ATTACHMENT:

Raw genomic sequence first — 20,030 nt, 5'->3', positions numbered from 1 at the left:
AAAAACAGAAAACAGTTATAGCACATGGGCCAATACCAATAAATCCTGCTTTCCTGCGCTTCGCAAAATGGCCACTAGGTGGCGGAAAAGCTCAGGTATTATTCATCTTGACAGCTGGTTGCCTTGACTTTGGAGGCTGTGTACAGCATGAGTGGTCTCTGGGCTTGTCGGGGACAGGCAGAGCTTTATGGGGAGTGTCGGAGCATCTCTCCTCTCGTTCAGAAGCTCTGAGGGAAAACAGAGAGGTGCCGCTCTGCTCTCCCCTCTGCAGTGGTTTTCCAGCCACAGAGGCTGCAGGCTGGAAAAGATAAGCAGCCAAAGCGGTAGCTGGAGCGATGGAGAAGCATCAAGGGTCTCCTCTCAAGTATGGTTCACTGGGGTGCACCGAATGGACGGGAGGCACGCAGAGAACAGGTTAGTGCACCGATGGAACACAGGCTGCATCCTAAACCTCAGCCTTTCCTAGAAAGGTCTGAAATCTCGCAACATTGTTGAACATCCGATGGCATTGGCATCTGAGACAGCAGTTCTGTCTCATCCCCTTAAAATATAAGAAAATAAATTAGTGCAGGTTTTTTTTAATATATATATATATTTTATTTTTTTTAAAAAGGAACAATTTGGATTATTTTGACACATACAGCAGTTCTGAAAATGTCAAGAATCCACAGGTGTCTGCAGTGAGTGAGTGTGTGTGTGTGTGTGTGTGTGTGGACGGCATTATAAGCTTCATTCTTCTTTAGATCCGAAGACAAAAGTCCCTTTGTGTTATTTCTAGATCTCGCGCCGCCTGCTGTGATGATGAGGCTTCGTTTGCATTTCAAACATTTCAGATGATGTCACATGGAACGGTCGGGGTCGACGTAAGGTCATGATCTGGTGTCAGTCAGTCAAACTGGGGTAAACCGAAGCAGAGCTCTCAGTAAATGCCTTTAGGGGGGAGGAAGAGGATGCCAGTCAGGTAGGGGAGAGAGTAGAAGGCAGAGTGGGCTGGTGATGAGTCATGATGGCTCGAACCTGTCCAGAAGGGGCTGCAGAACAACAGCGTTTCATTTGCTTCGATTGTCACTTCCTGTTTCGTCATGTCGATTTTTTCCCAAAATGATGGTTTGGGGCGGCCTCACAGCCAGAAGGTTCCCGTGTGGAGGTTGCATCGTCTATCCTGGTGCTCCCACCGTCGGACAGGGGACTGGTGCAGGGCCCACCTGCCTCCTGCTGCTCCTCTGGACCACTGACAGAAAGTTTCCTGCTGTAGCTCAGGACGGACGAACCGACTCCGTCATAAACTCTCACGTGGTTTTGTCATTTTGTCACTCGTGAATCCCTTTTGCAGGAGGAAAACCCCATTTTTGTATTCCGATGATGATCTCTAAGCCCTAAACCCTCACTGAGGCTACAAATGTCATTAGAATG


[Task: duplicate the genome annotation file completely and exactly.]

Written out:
Raw genomic sequence first — 20,030 nt, 5'->3', positions numbered from 1 at the left:
AAAAACAGAAAACAGTTATAGCACATGGGCCAATACCAATAAATCCTGCTTTCCTGCGCTTCGCAAAATGGCCACTAGGTGGCGGAAAAGCTCAGGTATTATTCATCTTGACAGCTGGTTGCCTTGACTTTGGAGGCTGTGTACAGCATGAGTGGTCTCTGGGCTTGTCGGGGACAGGCAGAGCTTTATGGGGAGTGTCGGAGCATCTCTCCTCTCGTTCAGAAGCTCTGAGGGAAAACAGAGAGGTGCCGCTCTGCTCTCCCCTCTGCAGTGGTTTTCCAGCCACAGAGGCTGCAGGCTGGAAAAGATAAGCAGCCAAAGCGGTAGCTGGAGCGATGGAGAAGCATCAAGGGTCTCCTCTCAAGTATGGTTCACTGGGGTGCACCGAATGGACGGGAGGCACGCAGAGAACAGGTTAGTGCACCGATGGAACACAGGCTGCATCCTAAACCTCAGCCTTTCCTAGAAAGGTCTGAAATCTCGCAACATTGTTGAACATCCGATGGCATTGGCATCTGAGACAGCAGTTCTGTCTCATCCCCTTAAAATATAAGAAAATAAATTAGTGCAGGTTTTTTTTAATATATATATATATTTTATTTTTTTTAAAAAGGAACAATTTGGATTATTTTGACACATACAGCAGTTCTGAAAATGTCAAGAATCCACAGGTGTCTGCAGTGAGTGAGTGTGTGTGTGTGTGTGTGTGTGTGGACGGCATTATAAGCTTCATTCTTCTTTAGATCCGAAGACAAAAGTCCCTTTGTGTTATTTCTAGATCTCGCGCCGCCTGCTGTGATGATGAGGCTTCGTTTGCATTTCAAACATTTCAGATGATGTCACATGGAACGGTCGGGGTCGACGTAAGGTCATGATCTGGTGTCAGTCAGTCAAACTGGGGTAAACCGAAGCAGAGCTCTCAGTAAATGCCTTTAGGGGGGAGGAAGAGGATGCCAGTCAGGTAGGGGAGAGAGTAGAAGGCAGAGTGGGCTGGTGATGAGTCATGATGGCTCGAACCTGTCCAGAAGGGGCTGCAGAACAACAGCGTTTCATTTGCTTCGATTGTCACTTCCTGTTTCGTCATGTCGATTTTTTCCCAAAATGATGGTTTGGGGCGGCCTCACAGCCAGAAGGTTCCCGTGTGGAGGTTGCATCGTCTATCCTGGTGCTCCCACCGTCGGACAGGGGACTGGTGCAGGGCCCACCTGCCTCCTGCTGCTCCTCTGGACCACTGACAGAAAGTTTCCTGCTGTAGCTCAGGACGGACGAACCGACTCCGTCATAAACTCTCACGTGGTTTTGTCATTTTGTCACTCGTGAATCCCTTTTGCAGGAGGAAAACCCCATTTTTGTATTCCGATGATGATCTCTAAGCCCTAAACCCTCACTGAGGCTACAAATGTCATTAGAATG